The views were incredible. My knee was moving and the only trouble I had was watching other lap swimmers. I was ready to plunge in head first and take off in a nice easy freestyle. But for right now, I’ll enjoy the ability to walk without pain, the gorgeous pool views and lifeguard friends. It was spectacular today and I’m so blessed. Hey, it’s January and it’s not that bad!

 

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These are the stairs I was nervous about.

What are you thankful for today? I’m kind of liking the smell of chlorine on my skin.

 

About This Adventuring: The Toboggan Ride Was Fun

 

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A perfect day at Alta, Utah.

All my excitement of the New Year came to a crash on the slopes when I made one turn and lost my balance. I went skidding down the mountain spinning on my back and side—but only after feeling a rather awful snap in my left knee.

I stood after a friendly stranger helped me up and I thought I was okay. I skied a hundred yards more and “yikes!” The pain in my knee was sharp, intense and I collapsed. After a third try with the same result, I told my ski companion that I needed help down the mountain. I crossed my poles and we waited until a ski instructor stopped and called a number for the ski patrol to come get me.

Long story, short…actually, it’s a short story because it was only the first turn of my third run on a perfectly beautiful, sunny day in Alta. I was lifted into a toboggan with my left leg in a splint and wrapped like a burrito as ski patrol Chris, skied me to a snowmobile patrol, who took me the rest of the way to the clinic. I held onto a little flap of tarp over my head because the ski patrol Chris said it would keep the snow kicked up by the snowmobile from hitting my face on the way off the mountain.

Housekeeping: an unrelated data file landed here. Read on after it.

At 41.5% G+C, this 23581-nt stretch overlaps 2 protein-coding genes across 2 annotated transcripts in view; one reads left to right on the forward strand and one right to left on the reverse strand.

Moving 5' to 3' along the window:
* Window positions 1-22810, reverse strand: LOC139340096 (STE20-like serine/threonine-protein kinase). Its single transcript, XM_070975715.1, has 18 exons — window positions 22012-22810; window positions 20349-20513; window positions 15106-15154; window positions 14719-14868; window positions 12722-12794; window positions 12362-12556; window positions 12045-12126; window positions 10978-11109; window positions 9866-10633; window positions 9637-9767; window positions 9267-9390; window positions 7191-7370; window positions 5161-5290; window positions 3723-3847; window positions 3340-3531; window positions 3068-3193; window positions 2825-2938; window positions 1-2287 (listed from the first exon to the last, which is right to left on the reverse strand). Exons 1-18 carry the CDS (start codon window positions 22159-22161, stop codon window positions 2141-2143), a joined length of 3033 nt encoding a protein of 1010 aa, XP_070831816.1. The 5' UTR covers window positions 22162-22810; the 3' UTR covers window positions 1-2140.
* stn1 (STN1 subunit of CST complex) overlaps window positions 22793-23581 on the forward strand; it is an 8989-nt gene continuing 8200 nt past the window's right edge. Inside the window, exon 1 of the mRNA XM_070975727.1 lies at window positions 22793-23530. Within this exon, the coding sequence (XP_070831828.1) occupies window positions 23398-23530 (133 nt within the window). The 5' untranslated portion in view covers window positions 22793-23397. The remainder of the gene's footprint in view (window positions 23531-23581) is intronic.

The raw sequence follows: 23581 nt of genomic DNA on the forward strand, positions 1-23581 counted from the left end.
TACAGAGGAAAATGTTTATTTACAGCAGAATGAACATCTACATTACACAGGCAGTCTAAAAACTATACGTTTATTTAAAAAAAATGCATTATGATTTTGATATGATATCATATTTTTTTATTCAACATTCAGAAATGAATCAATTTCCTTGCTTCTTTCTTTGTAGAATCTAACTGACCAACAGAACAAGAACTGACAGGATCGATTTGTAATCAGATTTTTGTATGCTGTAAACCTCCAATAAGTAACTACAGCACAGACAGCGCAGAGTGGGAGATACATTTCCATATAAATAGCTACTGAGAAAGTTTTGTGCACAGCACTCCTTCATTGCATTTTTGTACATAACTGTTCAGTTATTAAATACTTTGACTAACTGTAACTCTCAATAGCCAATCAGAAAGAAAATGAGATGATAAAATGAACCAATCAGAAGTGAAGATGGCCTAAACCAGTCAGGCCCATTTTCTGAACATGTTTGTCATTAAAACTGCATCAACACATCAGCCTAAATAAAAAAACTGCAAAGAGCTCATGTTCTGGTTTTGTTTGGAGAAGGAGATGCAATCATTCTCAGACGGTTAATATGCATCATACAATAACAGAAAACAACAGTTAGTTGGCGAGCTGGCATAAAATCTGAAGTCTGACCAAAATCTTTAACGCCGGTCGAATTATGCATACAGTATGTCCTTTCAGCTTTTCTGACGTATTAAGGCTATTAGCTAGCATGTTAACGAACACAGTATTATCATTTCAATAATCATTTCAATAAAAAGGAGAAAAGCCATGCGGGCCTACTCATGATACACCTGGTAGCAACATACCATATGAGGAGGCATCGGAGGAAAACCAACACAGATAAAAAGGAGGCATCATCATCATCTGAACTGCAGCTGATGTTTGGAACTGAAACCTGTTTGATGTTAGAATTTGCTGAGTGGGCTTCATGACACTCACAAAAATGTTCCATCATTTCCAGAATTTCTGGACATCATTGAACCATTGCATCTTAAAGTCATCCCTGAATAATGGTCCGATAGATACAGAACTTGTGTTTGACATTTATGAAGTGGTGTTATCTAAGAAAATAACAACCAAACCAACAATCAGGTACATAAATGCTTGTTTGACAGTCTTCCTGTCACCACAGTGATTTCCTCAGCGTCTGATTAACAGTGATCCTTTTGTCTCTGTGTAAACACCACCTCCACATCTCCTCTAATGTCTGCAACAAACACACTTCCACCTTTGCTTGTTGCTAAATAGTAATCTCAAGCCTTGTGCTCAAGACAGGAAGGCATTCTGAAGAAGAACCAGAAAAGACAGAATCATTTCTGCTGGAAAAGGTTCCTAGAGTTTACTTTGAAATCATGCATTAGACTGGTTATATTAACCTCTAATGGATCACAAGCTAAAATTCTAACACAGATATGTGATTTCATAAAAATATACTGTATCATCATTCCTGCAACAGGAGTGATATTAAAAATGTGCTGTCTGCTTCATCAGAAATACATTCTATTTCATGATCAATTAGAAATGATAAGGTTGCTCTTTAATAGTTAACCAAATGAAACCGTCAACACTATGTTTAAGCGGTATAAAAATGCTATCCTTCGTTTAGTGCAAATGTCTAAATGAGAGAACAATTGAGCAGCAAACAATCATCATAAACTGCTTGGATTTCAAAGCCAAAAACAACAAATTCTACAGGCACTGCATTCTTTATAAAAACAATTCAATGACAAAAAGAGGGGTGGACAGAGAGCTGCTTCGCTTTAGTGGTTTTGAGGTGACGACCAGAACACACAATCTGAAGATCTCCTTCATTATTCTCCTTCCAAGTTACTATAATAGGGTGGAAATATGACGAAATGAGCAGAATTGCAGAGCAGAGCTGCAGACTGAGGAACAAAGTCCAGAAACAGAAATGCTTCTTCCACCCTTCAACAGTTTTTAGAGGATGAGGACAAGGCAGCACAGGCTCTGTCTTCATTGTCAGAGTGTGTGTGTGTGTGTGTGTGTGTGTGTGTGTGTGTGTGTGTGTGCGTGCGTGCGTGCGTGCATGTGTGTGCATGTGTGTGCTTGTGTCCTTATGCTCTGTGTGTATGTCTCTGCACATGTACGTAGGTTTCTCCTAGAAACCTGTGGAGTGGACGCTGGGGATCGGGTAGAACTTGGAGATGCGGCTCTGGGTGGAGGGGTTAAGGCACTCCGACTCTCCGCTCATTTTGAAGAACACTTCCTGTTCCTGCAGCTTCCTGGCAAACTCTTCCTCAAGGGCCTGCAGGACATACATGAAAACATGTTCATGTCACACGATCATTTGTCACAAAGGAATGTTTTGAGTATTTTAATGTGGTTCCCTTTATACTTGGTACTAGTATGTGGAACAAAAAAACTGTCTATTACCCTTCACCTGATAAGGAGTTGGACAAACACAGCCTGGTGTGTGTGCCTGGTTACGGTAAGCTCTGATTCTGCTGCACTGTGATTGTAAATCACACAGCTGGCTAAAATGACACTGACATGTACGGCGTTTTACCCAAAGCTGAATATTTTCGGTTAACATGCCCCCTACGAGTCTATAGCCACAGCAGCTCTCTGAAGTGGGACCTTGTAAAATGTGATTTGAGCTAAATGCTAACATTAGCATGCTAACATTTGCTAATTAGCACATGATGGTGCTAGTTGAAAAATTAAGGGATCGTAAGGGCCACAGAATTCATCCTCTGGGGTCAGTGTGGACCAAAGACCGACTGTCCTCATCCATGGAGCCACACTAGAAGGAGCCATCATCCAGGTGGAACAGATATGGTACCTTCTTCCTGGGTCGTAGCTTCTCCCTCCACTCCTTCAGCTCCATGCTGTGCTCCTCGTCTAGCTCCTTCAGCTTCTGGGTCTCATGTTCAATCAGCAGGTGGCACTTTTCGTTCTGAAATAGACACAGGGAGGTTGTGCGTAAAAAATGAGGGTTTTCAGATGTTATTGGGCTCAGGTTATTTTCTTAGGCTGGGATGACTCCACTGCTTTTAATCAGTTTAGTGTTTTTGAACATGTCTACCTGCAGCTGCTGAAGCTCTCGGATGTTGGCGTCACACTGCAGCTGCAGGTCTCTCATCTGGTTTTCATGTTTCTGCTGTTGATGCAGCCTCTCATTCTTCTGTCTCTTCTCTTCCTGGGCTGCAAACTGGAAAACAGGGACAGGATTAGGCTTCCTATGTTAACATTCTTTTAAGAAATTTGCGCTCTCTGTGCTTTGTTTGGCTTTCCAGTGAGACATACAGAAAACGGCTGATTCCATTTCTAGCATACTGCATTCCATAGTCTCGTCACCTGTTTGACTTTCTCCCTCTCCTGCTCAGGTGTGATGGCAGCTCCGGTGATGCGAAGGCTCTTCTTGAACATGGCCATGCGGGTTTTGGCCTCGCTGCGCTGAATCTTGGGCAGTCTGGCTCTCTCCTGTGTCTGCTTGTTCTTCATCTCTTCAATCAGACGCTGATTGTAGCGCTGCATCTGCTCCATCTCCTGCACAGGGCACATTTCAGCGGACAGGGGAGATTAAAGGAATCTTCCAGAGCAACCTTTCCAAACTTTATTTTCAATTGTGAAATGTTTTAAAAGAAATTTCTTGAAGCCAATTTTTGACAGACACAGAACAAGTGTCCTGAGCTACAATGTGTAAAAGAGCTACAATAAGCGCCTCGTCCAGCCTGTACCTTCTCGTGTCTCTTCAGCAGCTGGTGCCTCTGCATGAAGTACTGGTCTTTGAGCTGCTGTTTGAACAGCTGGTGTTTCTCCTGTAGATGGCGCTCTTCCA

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My view from the Ski Patrol toboggan.

 

The nurse, doctor and receptionist were really kind. They empathize with all their patients whose vacation has been ruined. In my case, I’m not worried about the torn ACL ruining my skiing days. I’m worried about the rest of this week taking care of my daughter’s house and puppy. (I’m in Salt Lake City, Utah to housesit and puppysit for my daughter, who is with her swim team in Florida. I thought I’d take advantage of her proximity to gorgeous ski resorts and ski for the first time in a decade.)

I have a lot going on and I don’t have time for this. In addition to taking care of the pup, there’s a swim meet I was going to compete in early February. Also, I’m traveling back to Salt Lake for my daughter’s senior day and final dual meet. Plus her final PAC 12 swim meet in Seattle. My cousin is coming to visit. My high school friend plans to stay with me. Yikes again. How do I have surgery and participate in all the momentous occasions ahead? What will I do to keep my sanity without my daily walks and swims?

I think a lot will depend on my attitude and outlook. After a good cry that hasn’t happened yet, I’ll pull myself together and face life every hour the way it’s put before me. I remember after my big accident in college, when I was crossing a street and hit by a pick-up truck going 35 miles per hour, it hit me to appreciate the little blessings in life. Don’t take anything for granted. And live life the best you can.IMG_9968